Friday, August 8, 2008
The Ultimate Empathizer by Donnell Bell-Guestblogger
Today we have another guestblogging contest coordinator. I had a wonderful time working with Donnell when she coordinated the Daphne. I am SO thrilled that she's coming back to coordinate that stellar contest. And, I'm excited for you all to get to know her more today here on Seekerville. Isn't her pooch cute!?
With that, I'll turn the table over to Donnell....
The Ultimate Empathizer
There’s an Indian proverb that says, “Never judge a man until you’ve walked a mile in his moccasins.” Good proverb, sage advice, and one I respect. Especially when it comes to contests. You see, when it comes to contests, I am the ultimate empathizer. I’ve been an entrant, a judge and finally a coordinator. So, if someone says to me, “You can’t understand,” be careful. I just might surprise you.
On being a Contestant:
My first contest, a brand new fiction writer, I entered the EMILY. That’s right. One of RWA®’s most prestigious contests. I’d come from a nonfiction background and I was pretty sure I was Pulitzer Prize winning material. I entered Loving Montana. Oh my gosh, it was brilliant writing. It contained every adverb known to man; switched POV so many times even my characters marked me down; and listed so much critical research and back story, to this day I’m still astounded I didn’t final!
But perhaps the silliest thing these Emily judges marked me down for was …get this. I didn’t have a hero. Can you believe it? On the score sheet that said on a scale of one to five, how appealing do you find the hero …two of my judges gave me zeros. One judge, out of the goodness of her heart, gave me a one. And I’ll never forget what this gracious lady said on the score sheet. … “Your writing is good. I wanted to mark you up, but we never see a hero. You need a hero. Is there a hero?”
That’s been a while and her comment still makes me laugh. So when I say I’ve been there, I have. I’ve made every mistake known to contests. What did I do about it? I honed my craft. These days before I enter, I study the score sheet, keep a grip on my galloping POV and now very nearly always include a hero.
I also learned the “alleged” rules of Romance. Now if I break them I do so deliberately. By the way, to those Emily judges. You rock!
On being a Judge:
At a chapter meeting, and again a brand new writer, one of my chapter mates asked, “Donnell, will you judge the contest I’m coordinating?” I shuffled my feet and scratched my chin and replied, “Well, I don’t know. I don’t think I’m qualified.”
She said, “You read, don’t you?”
Yes, I read. And reading does NOT qualify you to be a contest judge. Contest judges know the so-called rules; they also know when to ignore them. Contests judges know when someone’s written a compelling tale – it’s one that makes them “feel,” and for days after, they’re still thinking about that entry and crossing their fingers that it sells. Judges understand POV, understand when an entrant is head hopping, and also understand when the POV switches work. Contest judges acknowledge that an entry is somebody’s baby, somebody’s hard work she’s entrusted to you, and understand that just maybe this is a brand new writer whose spirit can be easily crushed.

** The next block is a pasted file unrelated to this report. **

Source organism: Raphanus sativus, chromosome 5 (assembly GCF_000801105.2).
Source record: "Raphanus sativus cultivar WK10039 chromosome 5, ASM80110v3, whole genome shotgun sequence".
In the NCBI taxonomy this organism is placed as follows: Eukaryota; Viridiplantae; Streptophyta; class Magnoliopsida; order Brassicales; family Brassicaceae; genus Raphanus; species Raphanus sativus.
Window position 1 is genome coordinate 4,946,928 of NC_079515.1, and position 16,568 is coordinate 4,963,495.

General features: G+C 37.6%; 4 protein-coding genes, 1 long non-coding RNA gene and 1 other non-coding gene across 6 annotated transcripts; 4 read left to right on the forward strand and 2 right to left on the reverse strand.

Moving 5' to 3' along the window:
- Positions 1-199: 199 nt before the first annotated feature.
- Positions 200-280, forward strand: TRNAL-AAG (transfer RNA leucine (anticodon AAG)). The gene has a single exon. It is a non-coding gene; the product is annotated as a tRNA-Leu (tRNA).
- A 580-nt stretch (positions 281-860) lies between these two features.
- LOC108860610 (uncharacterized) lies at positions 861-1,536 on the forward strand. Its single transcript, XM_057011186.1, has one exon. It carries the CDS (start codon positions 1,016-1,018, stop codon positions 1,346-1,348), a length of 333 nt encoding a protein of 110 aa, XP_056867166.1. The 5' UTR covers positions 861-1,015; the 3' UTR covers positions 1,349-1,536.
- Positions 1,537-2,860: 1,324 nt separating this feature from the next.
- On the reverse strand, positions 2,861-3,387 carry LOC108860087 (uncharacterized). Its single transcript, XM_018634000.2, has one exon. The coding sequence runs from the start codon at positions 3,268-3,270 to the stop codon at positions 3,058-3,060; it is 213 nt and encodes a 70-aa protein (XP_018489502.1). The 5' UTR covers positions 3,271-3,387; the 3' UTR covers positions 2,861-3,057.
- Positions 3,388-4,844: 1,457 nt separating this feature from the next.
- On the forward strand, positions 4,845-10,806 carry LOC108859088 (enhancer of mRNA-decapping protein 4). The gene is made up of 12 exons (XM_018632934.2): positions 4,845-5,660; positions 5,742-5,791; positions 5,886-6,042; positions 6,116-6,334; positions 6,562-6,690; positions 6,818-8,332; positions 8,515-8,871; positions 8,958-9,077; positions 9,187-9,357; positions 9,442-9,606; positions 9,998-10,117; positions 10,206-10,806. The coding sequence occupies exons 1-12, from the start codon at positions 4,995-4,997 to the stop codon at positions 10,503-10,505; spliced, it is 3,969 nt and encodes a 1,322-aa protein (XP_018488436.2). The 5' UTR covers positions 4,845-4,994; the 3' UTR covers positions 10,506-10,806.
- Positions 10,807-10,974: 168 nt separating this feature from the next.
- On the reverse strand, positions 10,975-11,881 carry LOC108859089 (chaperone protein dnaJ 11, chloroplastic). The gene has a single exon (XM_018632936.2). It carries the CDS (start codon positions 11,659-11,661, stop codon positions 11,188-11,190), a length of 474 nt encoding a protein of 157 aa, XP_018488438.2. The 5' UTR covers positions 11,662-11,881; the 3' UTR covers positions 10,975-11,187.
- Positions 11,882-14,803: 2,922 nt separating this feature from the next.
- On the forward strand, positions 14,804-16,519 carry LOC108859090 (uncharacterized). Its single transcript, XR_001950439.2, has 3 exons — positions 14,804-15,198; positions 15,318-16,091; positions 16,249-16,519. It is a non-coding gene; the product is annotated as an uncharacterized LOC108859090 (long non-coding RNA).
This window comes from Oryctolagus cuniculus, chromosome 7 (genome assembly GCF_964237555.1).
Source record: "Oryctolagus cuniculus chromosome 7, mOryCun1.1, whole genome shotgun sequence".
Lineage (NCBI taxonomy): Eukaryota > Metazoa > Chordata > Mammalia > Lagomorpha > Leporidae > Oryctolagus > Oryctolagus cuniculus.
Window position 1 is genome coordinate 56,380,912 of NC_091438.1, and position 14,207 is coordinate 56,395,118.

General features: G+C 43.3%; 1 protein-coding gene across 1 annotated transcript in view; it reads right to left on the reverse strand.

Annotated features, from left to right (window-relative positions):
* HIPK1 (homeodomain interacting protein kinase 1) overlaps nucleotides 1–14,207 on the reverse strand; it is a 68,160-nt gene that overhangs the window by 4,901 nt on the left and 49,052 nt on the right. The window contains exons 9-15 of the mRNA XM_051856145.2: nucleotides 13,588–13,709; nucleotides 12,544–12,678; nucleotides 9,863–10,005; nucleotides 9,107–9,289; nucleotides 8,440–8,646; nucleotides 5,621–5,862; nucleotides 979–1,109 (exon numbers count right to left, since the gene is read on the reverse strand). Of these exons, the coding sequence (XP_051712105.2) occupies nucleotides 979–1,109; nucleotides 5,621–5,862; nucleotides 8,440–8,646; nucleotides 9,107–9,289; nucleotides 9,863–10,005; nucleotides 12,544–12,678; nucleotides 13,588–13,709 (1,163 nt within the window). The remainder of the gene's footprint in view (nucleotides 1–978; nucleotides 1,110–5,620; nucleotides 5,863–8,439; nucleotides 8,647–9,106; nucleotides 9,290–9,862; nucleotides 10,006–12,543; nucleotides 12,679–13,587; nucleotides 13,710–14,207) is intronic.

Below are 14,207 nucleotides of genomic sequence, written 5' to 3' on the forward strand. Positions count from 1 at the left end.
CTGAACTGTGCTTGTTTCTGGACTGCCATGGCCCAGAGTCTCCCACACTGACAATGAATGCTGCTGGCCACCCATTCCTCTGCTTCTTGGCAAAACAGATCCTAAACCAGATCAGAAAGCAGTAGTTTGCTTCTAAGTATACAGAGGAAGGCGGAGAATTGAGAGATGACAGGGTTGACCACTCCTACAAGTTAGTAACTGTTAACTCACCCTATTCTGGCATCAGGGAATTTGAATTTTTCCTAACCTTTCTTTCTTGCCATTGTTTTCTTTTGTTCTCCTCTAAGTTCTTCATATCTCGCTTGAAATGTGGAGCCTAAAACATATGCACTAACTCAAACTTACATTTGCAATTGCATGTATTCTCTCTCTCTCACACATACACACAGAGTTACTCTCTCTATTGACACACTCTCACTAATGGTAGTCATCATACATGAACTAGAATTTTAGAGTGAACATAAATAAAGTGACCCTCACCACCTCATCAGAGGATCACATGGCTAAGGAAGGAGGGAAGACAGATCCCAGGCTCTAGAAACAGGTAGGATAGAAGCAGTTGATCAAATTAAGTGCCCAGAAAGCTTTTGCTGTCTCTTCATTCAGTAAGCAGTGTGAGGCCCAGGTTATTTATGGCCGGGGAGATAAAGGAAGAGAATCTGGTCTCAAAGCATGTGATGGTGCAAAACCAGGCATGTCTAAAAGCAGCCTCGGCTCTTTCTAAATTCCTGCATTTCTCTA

Further, contest judges know that out there, some frazzled volunteer coordinator is counting on them to make that deadline, to make those kind-but-honest comments and to take the same kind of pride in judging that that oh-so-nervous contestant has done in entering.
On being a Coordinator:
For those who know me the term Mama Lion doesn’t do justice. I’m protective of my entrants, protective of my judges, protective of the coordinators I work with and very aware of the reputation of the contest I coordinate. If you enter, I ask you to follow the rules. If you judge, I beg you to follow the instructions and meet the deadline. No, you don’t get paid. Yes, it’s from the goodness of your heart. But it does earn you undying gratitude, and esteem from your colleagues in this field.
All three areas to my contest life involved a learning process. I’ve been there. When you bomb in a contest or miss finaling by a hair’s breadth, I’ve been there. When you judge the entry from hell, and worry this person will never write again because you found no redeeming value in the work, but you tried, I’ve been there. When a judge goes silent and refuses to communicate, or an agent or editor is too overworked and forgets they agreed to judge, I’ve been there, also.
I am the ultimate empathizer. What’s more, I tip my hat to all you wonderful people aiming for the stars who empathize, too.
Donnell Ann Bell is published in nonfiction, an award-winning writer and a 2007 Golden Heart® finalist. She also has held most every committee position on the Daphne du Maurier Award for Excellence in Mystery/Suspense contest, rwa.mysterysuspense.org. This year she returns as the Overall Coordinator for the Daphne. Check out her joint blog, http://fivescribes.blogspot.com/ or her web page, www.donnellannbell.com